The Rettendon murders or Essex murders Whole Story

March 28, 2023

The Rettendon murders, also known as the Essex murders, occurred on December 6, 1995, when three drug dealers, Patrick Tate, Craig Rolfe, and Tony Tucker, were shot dead in a Range Rover. The murders remain a mystery as the police were unable to catch the person responsible for the killings. Despite extensive investigations and special operations, the original shooter remains unknown. Michael John Steele and Jack Arthur Whomes were convicted of the Rettendon Murders in 1998, but the police officer informer Darren Nicholls raised questions about his testimony. Whomes served his sentence of 23 years and was released on license.

However, Whomes’ sentence was later increased to 25 years, causing his family to suffer even more. His mother, Pam Whomes, was determined to clear her son’s name and not let him serve an unjust sentence. According to her, the police presented a document to her son stating that he had committed the murders, but he refused to sign it. Whomes’ family believes that he is innocent, and there is no evidence linking him to the murders.

The Rettendon murders were a devastating experience for the Whomes family, and nothing can replace the loss they have suffered. The family tried to hide the truth from their children, but they eventually learned about their father’s situation and are now trying their best to release him.

The murders were caused by the trio’s supply of cannabis and ecstasy to Leah Betts, who died from taking the drugs. The prosecution claimed that Steele lured the trio to Rettendon’s Workhouse Lane, where he shot them with a shotgun and fled. Darren Nicholls was also caught for the murders and found with a large amount of cannabis, facing a prison sentence. However, he escaped and was rehoused in different parts of the country, even getting a new identity.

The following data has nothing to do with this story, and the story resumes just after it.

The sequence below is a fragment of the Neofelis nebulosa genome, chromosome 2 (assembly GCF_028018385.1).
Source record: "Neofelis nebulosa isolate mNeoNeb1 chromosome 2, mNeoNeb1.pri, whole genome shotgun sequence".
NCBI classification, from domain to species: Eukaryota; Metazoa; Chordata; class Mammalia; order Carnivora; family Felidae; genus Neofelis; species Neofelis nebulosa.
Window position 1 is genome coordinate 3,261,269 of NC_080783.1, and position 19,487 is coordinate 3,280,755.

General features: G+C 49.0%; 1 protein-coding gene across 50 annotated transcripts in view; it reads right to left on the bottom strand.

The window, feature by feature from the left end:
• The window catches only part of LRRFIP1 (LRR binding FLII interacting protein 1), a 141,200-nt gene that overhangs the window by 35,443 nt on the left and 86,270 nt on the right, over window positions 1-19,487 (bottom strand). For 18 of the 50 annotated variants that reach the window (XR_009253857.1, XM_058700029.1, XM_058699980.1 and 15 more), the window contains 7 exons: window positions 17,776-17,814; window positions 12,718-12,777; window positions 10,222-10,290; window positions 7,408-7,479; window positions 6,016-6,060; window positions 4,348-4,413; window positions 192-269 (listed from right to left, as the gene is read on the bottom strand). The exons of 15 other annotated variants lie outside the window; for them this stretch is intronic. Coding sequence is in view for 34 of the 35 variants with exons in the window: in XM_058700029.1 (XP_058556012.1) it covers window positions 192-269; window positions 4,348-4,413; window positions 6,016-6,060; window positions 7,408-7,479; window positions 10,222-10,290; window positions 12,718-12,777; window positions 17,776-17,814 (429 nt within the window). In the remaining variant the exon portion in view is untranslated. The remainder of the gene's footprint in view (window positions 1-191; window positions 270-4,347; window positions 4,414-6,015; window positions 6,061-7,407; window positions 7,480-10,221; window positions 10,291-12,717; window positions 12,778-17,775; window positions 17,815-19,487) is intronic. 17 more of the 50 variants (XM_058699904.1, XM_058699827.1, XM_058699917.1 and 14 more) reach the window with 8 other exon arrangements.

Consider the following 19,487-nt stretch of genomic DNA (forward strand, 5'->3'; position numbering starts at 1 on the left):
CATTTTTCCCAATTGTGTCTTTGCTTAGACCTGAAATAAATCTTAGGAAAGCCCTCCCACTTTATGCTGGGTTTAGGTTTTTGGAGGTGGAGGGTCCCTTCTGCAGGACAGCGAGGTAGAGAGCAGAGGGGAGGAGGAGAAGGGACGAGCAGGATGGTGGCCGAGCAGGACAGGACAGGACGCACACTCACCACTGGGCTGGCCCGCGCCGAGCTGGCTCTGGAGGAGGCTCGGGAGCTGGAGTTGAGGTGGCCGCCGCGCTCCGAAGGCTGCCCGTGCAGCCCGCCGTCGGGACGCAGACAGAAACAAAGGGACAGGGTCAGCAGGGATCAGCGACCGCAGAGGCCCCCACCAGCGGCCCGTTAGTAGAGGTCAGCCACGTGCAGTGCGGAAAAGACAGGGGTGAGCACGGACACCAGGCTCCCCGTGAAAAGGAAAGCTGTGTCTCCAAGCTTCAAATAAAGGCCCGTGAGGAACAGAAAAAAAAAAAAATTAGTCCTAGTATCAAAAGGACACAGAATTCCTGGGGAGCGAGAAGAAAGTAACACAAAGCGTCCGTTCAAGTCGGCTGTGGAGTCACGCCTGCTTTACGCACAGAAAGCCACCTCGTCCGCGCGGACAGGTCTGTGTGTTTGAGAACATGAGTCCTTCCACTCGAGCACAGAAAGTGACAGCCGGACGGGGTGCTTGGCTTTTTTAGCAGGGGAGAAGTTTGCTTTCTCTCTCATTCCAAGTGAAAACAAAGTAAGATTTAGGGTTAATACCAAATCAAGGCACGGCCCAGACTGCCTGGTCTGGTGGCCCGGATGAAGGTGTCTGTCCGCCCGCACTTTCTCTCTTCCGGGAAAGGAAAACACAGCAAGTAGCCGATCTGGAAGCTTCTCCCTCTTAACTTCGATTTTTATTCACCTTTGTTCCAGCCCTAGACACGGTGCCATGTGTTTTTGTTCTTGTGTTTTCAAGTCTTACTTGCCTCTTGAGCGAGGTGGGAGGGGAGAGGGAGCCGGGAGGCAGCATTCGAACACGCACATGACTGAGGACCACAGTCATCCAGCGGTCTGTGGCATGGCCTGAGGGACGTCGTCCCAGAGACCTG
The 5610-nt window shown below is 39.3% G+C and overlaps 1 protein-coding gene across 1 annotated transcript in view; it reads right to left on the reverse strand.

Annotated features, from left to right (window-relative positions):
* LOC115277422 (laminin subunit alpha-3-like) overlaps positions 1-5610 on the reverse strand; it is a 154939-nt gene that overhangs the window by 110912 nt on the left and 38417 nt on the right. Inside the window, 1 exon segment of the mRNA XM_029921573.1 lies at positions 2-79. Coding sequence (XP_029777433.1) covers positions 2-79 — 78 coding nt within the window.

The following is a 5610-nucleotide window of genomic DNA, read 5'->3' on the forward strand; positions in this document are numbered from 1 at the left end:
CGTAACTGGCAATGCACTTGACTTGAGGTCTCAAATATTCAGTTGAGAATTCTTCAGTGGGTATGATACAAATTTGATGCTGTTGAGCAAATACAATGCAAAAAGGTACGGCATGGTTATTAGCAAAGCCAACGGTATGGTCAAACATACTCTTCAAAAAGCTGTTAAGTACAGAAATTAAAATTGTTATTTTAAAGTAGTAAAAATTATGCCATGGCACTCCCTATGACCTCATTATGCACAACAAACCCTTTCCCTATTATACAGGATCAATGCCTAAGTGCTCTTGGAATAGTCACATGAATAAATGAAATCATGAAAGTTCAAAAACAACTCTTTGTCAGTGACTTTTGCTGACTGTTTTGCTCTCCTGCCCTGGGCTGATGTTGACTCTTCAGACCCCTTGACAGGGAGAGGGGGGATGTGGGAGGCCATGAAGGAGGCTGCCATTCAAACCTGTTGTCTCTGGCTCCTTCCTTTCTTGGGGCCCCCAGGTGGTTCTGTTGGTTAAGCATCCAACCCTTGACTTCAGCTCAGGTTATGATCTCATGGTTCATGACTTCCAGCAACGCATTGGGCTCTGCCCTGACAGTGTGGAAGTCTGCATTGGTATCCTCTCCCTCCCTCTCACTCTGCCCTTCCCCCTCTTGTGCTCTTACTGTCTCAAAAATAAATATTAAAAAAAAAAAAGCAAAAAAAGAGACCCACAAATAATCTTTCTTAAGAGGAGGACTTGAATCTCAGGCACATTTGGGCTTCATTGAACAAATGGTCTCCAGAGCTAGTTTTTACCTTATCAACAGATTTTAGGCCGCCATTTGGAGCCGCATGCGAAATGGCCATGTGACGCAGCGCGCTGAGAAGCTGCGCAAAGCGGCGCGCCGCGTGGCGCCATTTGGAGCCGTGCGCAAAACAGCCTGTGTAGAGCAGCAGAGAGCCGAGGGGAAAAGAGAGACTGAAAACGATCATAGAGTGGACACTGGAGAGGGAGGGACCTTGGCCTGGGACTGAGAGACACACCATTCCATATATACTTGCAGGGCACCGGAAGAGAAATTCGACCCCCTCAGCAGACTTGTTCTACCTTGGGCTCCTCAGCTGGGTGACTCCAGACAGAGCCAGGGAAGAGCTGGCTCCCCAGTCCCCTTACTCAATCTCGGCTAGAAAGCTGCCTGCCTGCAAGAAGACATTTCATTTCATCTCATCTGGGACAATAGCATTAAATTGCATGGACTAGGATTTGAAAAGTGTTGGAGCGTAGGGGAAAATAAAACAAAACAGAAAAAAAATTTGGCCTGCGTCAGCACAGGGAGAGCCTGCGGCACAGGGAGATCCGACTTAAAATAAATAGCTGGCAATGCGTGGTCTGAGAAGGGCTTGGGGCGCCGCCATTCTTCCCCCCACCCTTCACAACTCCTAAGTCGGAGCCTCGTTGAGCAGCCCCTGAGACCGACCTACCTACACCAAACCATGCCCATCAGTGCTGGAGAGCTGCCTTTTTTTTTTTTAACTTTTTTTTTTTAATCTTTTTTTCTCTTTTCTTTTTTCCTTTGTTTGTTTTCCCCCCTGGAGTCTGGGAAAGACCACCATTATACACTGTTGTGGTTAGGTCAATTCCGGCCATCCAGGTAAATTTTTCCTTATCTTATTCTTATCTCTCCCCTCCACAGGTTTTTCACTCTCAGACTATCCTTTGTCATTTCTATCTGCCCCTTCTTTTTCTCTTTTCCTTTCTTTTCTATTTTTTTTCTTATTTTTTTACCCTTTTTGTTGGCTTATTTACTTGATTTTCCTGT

The Whomes family campaigns to clear their son’s name, and they believe that their family will walk free one day. Johnny Whomes was arrested last year for carrying a banner and protesting at the Home Office, claiming that there was evidence that was not tested for DNA. The family hopes that their efforts will lead to the discovery of new evidence that will clear Jack’s name and prove his innocence. The Rettendon murders remain a horrifying and tragic story of a crime that still haunts the community today.

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Andi Perullo de Ledesma

I am Andi Perullo de Ledesma, a Chinese Medicine Doctor and Travel Photojournalist in Charlotte, NC. I am also wife to Lucas and mother to Joaquín. Follow us as we explore life and the world one beautiful adventure at a time.

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